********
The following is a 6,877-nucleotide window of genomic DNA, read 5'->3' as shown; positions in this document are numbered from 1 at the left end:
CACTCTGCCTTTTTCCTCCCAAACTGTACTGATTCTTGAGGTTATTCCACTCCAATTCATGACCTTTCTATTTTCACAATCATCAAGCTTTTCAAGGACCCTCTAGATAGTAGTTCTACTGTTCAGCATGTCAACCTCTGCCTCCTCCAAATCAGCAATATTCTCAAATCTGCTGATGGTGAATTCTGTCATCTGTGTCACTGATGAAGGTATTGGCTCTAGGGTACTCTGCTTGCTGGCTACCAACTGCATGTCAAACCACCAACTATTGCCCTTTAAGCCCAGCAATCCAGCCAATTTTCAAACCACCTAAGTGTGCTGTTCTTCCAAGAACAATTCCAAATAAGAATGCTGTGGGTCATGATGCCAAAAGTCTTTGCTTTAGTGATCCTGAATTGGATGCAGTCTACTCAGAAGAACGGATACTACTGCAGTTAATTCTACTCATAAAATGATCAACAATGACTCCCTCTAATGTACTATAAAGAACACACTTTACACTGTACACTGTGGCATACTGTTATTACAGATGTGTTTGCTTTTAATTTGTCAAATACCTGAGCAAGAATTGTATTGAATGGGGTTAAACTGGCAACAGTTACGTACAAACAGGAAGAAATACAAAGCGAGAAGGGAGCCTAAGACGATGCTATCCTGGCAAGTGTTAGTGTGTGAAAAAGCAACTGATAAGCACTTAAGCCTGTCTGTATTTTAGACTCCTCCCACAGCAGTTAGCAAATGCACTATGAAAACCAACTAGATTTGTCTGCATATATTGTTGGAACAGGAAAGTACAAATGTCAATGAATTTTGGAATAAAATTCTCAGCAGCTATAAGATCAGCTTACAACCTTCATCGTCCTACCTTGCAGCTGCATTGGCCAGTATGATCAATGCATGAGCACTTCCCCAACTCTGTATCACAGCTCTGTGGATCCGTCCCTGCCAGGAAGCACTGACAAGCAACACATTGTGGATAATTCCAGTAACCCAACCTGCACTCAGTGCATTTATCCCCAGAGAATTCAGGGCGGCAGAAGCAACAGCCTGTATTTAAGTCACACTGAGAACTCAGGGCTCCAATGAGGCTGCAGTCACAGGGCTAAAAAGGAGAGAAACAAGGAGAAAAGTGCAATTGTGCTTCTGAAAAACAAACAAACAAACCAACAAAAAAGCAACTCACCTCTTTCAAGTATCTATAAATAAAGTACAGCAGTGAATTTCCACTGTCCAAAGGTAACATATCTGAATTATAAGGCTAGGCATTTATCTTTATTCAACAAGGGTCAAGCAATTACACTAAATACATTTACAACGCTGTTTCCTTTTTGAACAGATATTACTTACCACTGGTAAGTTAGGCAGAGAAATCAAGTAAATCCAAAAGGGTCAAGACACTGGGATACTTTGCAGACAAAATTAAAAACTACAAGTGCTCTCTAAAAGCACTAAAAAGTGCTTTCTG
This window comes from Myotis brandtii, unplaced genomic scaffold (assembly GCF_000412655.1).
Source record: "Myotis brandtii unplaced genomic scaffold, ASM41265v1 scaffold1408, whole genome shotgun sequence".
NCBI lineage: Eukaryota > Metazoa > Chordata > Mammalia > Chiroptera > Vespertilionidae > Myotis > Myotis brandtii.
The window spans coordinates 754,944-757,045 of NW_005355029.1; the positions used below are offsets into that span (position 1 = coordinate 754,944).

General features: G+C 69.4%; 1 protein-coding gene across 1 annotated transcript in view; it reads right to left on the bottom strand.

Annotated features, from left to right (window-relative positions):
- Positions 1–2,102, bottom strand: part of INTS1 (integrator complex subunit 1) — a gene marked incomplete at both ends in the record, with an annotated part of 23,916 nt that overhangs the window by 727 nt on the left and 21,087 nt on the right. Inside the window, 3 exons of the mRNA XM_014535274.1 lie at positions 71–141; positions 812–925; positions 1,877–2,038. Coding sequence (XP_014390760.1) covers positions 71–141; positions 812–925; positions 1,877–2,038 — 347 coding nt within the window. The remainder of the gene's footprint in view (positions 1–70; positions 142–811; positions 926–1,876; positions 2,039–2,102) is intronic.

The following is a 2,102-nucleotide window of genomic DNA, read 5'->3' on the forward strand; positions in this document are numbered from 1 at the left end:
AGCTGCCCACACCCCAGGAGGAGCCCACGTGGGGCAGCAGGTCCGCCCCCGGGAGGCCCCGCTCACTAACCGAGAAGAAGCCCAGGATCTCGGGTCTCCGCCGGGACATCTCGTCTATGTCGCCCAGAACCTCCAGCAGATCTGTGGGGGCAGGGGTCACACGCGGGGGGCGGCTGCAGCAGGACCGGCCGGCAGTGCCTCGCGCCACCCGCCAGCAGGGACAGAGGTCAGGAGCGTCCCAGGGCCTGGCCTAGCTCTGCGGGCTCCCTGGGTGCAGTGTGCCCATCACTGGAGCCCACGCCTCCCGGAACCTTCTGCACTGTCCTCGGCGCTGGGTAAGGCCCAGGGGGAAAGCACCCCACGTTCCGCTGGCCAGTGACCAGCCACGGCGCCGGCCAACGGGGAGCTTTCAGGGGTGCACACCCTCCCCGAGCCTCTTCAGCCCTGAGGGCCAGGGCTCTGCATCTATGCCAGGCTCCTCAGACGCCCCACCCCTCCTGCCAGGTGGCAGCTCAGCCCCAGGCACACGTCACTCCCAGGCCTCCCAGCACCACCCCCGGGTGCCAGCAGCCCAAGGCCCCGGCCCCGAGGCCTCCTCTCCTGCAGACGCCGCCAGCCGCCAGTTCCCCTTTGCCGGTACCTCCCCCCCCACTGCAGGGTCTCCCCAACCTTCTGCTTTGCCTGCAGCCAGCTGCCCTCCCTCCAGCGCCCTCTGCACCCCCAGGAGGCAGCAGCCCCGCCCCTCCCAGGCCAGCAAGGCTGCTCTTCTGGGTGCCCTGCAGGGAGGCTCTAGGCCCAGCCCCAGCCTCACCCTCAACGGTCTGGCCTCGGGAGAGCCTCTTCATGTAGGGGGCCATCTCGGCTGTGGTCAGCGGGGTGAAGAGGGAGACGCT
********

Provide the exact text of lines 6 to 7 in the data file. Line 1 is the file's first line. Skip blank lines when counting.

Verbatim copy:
The window spans coordinates 754,944-757,045 of NW_005355029.1; the positions used below are offsets into that span (position 1 = coordinate 754,944).

General features: G+C 69.4%; 1 protein-coding gene across 1 annotated transcript in view; it reads right to left on the bottom strand.